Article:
Most of us have a relative or friend who could benefit from hearing aids. About 10 years ago, I began to notice a significant shift in my father’s ability to participate in our family’s conversations.
Once he was the center of social interaction, asking pointed questions and conjuring healthy debate at the dinner table. He now sat quietly in his chair, unable to follow the lively banter of his children and grandchildren.
It took a while, but finally my dad agreed to get hearing aids. It has made an enormous difference. He has been able to rejoin the noisy flock and take an active part in conversation again. But my father is fortunate: He can afford hearing aids.
Hearing loss in adults and children
Approximately 15% of American adults report some difficulty hearing.1 As adults age, the rate of debilitating hearing loss increases; approximately 2% of 45- to 54-year-olds, 8.5% of 55- to 64-year-olds, nearly 25% of 65- to 74-year-olds, and half of individuals age 75 and older experience loss of hearing.2 The majority of these individuals would benefit from the use of hearing aids.
Two to 3 children per 1,000 are born with congenital, permanent hearing loss.5,6 These children comprise approximately 50% of all children and adolescents with hearing loss7; the remaining deaf and hard-of-hearing young people experienced hearing loss at some time after birth. Many hard-of-hearing children can gain meaningful access to spoken language through amplification offered by good-quality hearing aids.
Advances in screening
Early hearing detection and intervention programs for infants were nationally mandated and funded between 1999 and 2002.8 Current legislation (scheduled for U.S. Senate vote for reauthorization in early 2016) aims to ensure “prompt evaluation and diagnosis of children referred from screening programs [and]…appropriate education, audiological, and medical interventions for children identified with hearing loss.”9 However, nowhere in this legislation is language specifically addressing access to affordable hearing aids.
The high cost of hearing aids
High-quality hearing aids fitted by an audiologist cost between $2,200 and $7,000 per pair. Prices vary by region, but the average cost of a mid-level pair of hearing aids is about $4,500.10 Most private insurance does not cover hearing aids. Only 3 states—Arkansas, New Hampshire, and Rhode Island—mandate coverage for adults, and just 20 states require that children’s hearing aids be covered by health insurance.11 Insurance companies say that they do not cover hearing aids because hearing aids are “elective” or because, unlike cochlear implants, hearing aids do not require a medical doctor’s prescription or surgical intervention. It is likely, however, that the underlying reason that the vast majority of insurance plans do not cover hearing aids is financial.11 Because hearing loss is so prevalent, the potential cost to insurers and their customers is high. Unless mandated to do so, insurance companies are unlikely to cover hearing aids, because this would result in a significant increase in premiums passed along to the consumer.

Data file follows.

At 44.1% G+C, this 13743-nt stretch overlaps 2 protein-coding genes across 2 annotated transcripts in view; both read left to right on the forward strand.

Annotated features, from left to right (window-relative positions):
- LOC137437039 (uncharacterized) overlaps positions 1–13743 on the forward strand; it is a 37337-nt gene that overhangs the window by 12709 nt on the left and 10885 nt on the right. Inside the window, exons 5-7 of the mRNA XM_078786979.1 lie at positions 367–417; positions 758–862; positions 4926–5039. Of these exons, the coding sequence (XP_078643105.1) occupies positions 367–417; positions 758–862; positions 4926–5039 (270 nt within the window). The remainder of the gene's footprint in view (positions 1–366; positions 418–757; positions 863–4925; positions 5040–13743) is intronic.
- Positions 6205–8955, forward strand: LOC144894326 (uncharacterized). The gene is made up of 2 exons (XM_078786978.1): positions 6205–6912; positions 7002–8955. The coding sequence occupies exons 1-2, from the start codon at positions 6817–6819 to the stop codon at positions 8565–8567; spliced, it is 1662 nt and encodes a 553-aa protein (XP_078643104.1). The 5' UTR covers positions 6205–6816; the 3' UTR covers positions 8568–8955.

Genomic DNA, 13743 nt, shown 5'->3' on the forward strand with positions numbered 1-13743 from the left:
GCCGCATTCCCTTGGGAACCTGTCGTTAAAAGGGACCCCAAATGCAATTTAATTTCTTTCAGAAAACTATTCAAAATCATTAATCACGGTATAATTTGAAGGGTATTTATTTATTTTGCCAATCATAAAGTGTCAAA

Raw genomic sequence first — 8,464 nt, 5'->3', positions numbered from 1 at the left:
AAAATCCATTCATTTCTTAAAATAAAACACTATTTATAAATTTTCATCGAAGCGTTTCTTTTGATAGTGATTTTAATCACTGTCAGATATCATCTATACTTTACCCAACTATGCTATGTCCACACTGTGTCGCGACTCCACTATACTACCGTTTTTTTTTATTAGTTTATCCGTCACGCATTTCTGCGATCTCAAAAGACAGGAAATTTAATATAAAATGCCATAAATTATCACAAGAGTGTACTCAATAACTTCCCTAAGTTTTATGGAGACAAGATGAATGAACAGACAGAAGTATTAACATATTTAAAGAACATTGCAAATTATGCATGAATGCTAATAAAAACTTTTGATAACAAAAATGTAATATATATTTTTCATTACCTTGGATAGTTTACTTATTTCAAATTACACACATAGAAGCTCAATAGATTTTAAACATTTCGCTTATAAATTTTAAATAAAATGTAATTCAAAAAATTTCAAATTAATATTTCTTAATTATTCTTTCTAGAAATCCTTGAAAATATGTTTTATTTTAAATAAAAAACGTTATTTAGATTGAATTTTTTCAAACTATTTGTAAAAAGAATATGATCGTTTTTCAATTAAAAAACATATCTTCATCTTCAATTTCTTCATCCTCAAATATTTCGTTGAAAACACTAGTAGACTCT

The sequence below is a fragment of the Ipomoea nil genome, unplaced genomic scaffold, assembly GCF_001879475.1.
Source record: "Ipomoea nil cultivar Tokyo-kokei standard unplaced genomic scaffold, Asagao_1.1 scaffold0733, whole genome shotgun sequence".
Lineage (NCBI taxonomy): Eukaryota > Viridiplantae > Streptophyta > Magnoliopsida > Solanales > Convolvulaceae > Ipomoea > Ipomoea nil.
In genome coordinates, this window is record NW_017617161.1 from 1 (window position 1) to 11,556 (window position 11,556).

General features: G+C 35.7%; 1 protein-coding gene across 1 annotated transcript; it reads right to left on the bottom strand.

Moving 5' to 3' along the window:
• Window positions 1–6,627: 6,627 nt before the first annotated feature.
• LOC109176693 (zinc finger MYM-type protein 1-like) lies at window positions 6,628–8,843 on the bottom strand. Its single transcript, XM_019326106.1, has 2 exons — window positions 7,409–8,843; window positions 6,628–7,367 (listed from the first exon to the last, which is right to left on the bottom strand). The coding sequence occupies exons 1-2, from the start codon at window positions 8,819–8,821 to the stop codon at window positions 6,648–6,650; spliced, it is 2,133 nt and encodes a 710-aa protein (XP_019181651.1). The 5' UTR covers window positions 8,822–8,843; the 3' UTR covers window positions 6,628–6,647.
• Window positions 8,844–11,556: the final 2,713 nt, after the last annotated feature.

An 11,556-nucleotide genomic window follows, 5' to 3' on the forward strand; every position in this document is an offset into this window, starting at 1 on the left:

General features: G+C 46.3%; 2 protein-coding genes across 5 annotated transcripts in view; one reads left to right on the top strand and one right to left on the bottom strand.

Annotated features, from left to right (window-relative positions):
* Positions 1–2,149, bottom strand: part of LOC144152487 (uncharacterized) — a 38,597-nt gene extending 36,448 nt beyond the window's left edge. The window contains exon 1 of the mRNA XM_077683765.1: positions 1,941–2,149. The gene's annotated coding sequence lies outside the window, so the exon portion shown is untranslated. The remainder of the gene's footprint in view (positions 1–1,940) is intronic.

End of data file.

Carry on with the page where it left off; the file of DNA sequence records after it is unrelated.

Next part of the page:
Fewer than 25% of individuals who could benefit from hearing aids actually get them.12 While there are many reasons for this, including fear of appearing old, stigma, lack of information about screening, and cultural choice, it is likely that the high cost of hearing aids plays a large part.
Why it matters
We learned that our own daughter was profoundly deaf in 2002, when she was 4 months old. We were fortunate to be in Washington, DC, where there are many resources, including the DC Hears Loaner Aid Bank, which would provide our daughter with hearing aids up to the age of 3 years. This spared us a huge expense during a very stressful time. It was critical that we see whether hearing aids could provide her with access to spoken language (they could not; her impairment was too profound), in order to determine whether she was eligible for cochlear implants (she was).
Without Universal Newborn Hearing Screening (UNHS), it is likely that we would not have known our alert, engaged daughter was deaf until she was much older. Before the bill’s initial passing, the average age at which a child born deaf was identified was 2.5 years.13 Often, children with less severe but still significant hearing loss were not identified until they reached school age.14 This meant that the critical language-learning window had closed for many children by the time their hearing loss was identified. UNHS has enabled deaf and hard-of-hearing children to gain access to early intervention services and auditory tools that have a profound impact upon their linguistic, cognitive, and social development. For parents who hope to provide their children with access to spoken language, cochlear implants (for severely to profoundly deaf children) and hearing aids (for hard-of-hearing children) are critical tools needed in order to open the door to the world of sound. In order to maximize the impact of UNHS, families must have access to hearing aids for their children.